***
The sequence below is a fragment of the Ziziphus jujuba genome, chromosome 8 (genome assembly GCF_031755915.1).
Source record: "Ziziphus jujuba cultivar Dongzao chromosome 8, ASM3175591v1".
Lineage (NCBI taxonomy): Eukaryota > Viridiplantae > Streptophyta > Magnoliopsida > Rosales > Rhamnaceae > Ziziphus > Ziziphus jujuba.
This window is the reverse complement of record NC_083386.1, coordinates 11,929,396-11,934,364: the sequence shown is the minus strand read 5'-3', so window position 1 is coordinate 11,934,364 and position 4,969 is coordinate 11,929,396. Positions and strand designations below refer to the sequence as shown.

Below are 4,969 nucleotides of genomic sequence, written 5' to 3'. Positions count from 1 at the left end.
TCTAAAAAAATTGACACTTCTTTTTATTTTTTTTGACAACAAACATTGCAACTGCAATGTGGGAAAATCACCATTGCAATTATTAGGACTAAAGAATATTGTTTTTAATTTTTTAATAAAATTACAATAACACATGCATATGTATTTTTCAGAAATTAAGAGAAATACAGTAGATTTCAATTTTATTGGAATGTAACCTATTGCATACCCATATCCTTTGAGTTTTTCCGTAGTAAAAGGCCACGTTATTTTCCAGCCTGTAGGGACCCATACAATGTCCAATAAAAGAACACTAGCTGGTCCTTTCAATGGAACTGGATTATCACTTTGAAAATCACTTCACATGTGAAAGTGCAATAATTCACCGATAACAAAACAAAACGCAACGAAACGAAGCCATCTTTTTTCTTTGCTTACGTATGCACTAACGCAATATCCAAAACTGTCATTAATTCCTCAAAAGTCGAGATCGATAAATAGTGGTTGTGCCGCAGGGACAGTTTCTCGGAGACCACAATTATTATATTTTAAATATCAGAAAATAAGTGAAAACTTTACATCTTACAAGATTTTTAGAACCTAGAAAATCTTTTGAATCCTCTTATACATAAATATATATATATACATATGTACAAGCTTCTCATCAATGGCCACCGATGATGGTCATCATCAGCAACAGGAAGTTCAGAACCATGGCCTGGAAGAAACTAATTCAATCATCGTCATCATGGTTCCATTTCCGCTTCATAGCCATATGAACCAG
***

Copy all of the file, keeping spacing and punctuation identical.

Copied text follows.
The sequence below is a fragment of the Ziziphus jujuba genome, chromosome 8 (genome assembly GCF_031755915.1).
Source record: "Ziziphus jujuba cultivar Dongzao chromosome 8, ASM3175591v1".
Lineage (NCBI taxonomy): Eukaryota > Viridiplantae > Streptophyta > Magnoliopsida > Rosales > Rhamnaceae > Ziziphus > Ziziphus jujuba.
This window is the reverse complement of record NC_083386.1, coordinates 11,929,396-11,934,364: the sequence shown is the minus strand read 5'-3', so window position 1 is coordinate 11,934,364 and position 4,969 is coordinate 11,929,396. Positions and strand designations below refer to the sequence as shown.

Below are 4,969 nucleotides of genomic sequence, written 5' to 3'. Positions count from 1 at the left end.
TCTAAAAAAATTGACACTTCTTTTTATTTTTTTTGACAACAAACATTGCAACTGCAATGTGGGAAAATCACCATTGCAATTATTAGGACTAAAGAATATTGTTTTTAATTTTTTAATAAAATTACAATAACACATGCATATGTATTTTTCAGAAATTAAGAGAAATACAGTAGATTTCAATTTTATTGGAATGTAACCTATTGCATACCCATATCCTTTGAGTTTTTCCGTAGTAAAAGGCCACGTTATTTTCCAGCCTGTAGGGACCCATACAATGTCCAATAAAAGAACACTAGCTGGTCCTTTCAATGGAACTGGATTATCACTTTGAAAATCACTTCACATGTGAAAGTGCAATAATTCACCGATAACAAAACAAAACGCAACGAAACGAAGCCATCTTTTTTCTTTGCTTACGTATGCACTAACGCAATATCCAAAACTGTCATTAATTCCTCAAAAGTCGAGATCGATAAATAGTGGTTGTGCCGCAGGGACAGTTTCTCGGAGACCACAATTATTATATTTTAAATATCAGAAAATAAGTGAAAACTTTACATCTTACAAGATTTTTAGAACCTAGAAAATCTTTTGAATCCTCTTATACATAAATATATATATATACATATGTACAAGCTTCTCATCAATGGCCACCGATGATGGTCATCATCAGCAACAGGAAGTTCAGAACCATGGCCTGGAAGAAACTAATTCAATCATCGTCATCATGGTTCCATTTCCGCTTCATAGCCATATGAACCAG